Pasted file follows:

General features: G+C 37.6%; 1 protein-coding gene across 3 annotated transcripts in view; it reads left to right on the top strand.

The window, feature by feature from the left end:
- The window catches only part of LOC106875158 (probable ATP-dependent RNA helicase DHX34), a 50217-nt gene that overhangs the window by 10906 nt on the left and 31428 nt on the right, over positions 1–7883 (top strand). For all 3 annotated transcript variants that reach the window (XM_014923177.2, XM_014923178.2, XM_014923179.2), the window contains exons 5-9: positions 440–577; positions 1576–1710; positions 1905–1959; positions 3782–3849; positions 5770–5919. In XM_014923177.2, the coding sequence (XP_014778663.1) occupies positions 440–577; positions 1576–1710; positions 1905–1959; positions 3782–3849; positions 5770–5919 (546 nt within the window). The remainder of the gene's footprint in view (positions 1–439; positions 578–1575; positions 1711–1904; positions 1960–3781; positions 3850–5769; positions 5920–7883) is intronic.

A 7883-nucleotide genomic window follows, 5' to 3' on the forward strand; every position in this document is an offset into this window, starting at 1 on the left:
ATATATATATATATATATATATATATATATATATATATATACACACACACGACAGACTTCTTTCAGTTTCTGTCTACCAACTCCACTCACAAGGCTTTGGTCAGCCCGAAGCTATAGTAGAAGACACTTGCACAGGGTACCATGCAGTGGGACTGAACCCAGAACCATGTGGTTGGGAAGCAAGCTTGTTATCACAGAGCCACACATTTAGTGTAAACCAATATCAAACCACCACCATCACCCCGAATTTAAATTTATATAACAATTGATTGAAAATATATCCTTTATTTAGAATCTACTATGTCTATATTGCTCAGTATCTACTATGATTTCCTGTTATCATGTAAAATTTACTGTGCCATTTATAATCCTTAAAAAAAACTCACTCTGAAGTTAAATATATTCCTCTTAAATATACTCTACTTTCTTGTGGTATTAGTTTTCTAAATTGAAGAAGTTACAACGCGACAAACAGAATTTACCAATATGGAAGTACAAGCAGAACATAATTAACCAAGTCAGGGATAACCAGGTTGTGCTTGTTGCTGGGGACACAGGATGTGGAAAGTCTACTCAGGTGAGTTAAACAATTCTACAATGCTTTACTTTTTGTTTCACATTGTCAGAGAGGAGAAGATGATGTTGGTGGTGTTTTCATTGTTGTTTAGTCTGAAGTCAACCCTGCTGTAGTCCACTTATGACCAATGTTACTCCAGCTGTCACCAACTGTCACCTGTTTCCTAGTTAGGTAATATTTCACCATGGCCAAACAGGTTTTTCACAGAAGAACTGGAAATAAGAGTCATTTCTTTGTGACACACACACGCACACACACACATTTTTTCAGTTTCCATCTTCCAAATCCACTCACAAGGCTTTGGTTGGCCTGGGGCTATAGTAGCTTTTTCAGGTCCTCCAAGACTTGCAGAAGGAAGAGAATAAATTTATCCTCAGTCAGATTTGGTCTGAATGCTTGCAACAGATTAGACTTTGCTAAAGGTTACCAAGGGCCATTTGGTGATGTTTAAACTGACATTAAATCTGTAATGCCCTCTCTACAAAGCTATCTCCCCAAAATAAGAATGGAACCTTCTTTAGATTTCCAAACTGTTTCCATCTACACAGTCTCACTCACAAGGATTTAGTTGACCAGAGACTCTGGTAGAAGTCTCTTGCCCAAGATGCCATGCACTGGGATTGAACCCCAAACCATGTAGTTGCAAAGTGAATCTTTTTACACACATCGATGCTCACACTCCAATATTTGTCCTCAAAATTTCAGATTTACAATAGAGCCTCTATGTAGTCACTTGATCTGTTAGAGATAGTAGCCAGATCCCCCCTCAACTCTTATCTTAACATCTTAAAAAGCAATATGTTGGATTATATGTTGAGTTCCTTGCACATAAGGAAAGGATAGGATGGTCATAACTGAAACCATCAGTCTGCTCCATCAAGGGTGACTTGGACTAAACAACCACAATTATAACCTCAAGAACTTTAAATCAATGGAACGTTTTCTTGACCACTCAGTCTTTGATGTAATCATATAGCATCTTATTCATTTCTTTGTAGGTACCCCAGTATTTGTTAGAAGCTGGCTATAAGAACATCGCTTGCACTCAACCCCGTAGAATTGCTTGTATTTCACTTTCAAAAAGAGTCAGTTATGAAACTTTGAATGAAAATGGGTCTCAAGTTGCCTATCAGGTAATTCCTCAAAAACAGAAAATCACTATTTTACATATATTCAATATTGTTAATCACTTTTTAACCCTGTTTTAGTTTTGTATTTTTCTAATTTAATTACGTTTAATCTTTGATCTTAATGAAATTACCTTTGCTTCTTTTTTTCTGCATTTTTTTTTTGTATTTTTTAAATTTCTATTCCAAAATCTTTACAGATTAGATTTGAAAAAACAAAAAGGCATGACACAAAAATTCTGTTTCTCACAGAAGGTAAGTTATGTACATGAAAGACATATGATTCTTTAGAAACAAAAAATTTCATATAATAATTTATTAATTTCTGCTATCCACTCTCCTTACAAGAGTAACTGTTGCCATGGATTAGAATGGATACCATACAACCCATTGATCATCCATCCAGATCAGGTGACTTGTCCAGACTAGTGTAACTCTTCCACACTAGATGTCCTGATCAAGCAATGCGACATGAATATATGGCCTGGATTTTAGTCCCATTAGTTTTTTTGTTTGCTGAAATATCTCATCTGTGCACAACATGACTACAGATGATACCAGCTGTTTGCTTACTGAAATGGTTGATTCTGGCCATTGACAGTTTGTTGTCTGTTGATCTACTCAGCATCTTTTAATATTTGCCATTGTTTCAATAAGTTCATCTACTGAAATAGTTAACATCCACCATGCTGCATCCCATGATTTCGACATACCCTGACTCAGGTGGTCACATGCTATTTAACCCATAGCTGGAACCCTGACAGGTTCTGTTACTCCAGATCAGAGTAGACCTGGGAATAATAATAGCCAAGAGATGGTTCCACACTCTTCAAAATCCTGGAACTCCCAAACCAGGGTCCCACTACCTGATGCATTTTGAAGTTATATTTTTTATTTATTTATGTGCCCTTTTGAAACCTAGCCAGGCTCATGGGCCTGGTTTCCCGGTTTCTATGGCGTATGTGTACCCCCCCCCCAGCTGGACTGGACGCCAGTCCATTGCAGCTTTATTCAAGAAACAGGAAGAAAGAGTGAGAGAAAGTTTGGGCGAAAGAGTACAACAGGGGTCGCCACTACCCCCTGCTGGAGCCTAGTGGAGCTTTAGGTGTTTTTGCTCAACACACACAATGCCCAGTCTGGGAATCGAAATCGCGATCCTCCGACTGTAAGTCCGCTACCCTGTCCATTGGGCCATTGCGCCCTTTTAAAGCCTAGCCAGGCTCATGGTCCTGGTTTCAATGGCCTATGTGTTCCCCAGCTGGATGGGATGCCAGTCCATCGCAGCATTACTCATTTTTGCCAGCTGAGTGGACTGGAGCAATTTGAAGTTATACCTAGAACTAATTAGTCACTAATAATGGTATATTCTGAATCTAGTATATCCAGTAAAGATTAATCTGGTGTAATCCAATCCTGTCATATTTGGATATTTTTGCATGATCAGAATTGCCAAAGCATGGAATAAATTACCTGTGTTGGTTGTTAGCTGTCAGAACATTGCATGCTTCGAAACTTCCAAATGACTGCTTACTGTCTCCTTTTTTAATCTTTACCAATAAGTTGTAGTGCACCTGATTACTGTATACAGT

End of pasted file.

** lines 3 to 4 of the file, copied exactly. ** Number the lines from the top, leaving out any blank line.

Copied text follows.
- The window catches only part of LOC106875158 (probable ATP-dependent RNA helicase DHX34), a 50217-nt gene that overhangs the window by 10906 nt on the left and 31428 nt on the right, over positions 1–7883 (top strand). For all 3 annotated transcript variants that reach the window (XM_014923177.2, XM_014923178.2, XM_014923179.2), the window contains exons 5-9: positions 440–577; positions 1576–1710; positions 1905–1959; positions 3782–3849; positions 5770–5919. In XM_014923177.2, the coding sequence (XP_014778663.1) occupies positions 440–577; positions 1576–1710; positions 1905–1959; positions 3782–3849; positions 5770–5919 (546 nt within the window). The remainder of the gene's footprint in view (positions 1–439; positions 578–1575; positions 1711–1904; positions 1960–3781; positions 3850–5769; positions 5920–7883) is intronic.

A 7883-nucleotide genomic window follows, 5' to 3' on the forward strand; every position in this document is an offset into this window, starting at 1 on the left: